It was while I was in the Holy Land for thc purpose of making three B.B.C. television programmes on the New Testament that a curious, almost magical, certainty seized me about Jesus' birth, ministry and Crucifixion. I realised, in the first place, that the many shrines, and the legends associated with them, were for the most part, from my point of view, as fraudulent as the bones of St Peter, the fragments of the True Cross and other relics revered by the pious. Then, seeing a party of Christian pilgrims at one of these shrines, their faces bright with faith, their voices as they sang so evidently and joyously aware of their Saviour's near-ness, I understood that for them the shrine was authentic. Their faith made it so. Similarly, I, too, became aware that there really had been a man, Jesus, who was also GodI was conscious of his presence. He really had spoken those sublime wordsI heard them. He really had died on a cross and risen from the dead. Otherwise, how was it possible for me to meet him, as I didin the desert wrestling with the Devil, on that hillside preaching of how the meek inherit the earth and the pure of heart see God, falling in step along the road to Emmaus? As I tried to explain in my commentary (included in this volume), the words Jesus spoke are living words, as relevant today as when they were first spoken; the light he shone continues to shine as brightly as ever. Thus he is alive, as for instance Socrateswho also chose to lay down his life for truth's sakeisn't. Let the dead, as Jesus himself said, bury their deadin other words, relate themselves to history. Socrates is historical, the shrines and the legends are historical, the Resurrection is historical; Jesus is alive and very truth. The Cross is where history and life, legend and reality, time and eternity, intersect. There, Jesus is nailed for ever to show us how God could become a man and a man become God.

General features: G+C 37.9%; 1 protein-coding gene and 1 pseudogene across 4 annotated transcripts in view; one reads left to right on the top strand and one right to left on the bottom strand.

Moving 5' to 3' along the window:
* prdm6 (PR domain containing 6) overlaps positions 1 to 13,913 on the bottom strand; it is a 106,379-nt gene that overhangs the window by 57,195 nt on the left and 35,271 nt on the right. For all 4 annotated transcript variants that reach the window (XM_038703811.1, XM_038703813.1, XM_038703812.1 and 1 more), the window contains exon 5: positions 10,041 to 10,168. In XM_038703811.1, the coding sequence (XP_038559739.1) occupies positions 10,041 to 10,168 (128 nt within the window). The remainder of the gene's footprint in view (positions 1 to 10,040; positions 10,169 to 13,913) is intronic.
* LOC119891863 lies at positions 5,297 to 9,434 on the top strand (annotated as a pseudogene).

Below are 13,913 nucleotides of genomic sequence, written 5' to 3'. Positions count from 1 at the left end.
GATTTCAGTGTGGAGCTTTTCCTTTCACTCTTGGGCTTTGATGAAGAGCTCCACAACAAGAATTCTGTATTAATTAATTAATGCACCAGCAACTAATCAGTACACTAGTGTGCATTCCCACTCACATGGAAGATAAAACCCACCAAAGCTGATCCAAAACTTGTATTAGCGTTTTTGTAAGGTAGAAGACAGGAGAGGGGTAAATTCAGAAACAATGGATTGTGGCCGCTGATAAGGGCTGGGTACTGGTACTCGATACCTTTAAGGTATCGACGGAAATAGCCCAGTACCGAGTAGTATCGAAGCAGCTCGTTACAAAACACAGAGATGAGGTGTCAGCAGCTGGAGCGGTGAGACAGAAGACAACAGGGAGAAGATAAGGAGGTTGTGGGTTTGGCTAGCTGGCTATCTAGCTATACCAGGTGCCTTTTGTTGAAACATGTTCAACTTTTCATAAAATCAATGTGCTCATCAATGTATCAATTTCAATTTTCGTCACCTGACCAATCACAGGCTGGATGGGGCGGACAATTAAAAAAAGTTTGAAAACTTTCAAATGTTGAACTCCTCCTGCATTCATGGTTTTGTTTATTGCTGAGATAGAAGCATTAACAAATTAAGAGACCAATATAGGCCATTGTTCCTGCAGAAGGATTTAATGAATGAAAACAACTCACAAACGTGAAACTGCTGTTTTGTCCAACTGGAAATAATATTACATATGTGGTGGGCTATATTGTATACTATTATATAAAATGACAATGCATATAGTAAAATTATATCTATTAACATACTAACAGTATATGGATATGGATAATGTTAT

That, at least, is how I have come to see it. The old pagan gods were all represented in terms of earthly power and wealth and pulchritudegleaming and mighty and lascivious. The Cross for the first time revealed God in terms of weakness and lowliness and suffering; even, humanly speaking, of absurdity. He was seen thenceforth in the image of the most timid, most gentle and most vulnerable of all living creaturesa lamb. Agnus Dei!so they have been joyously singing through the centuries. Agnus Dei !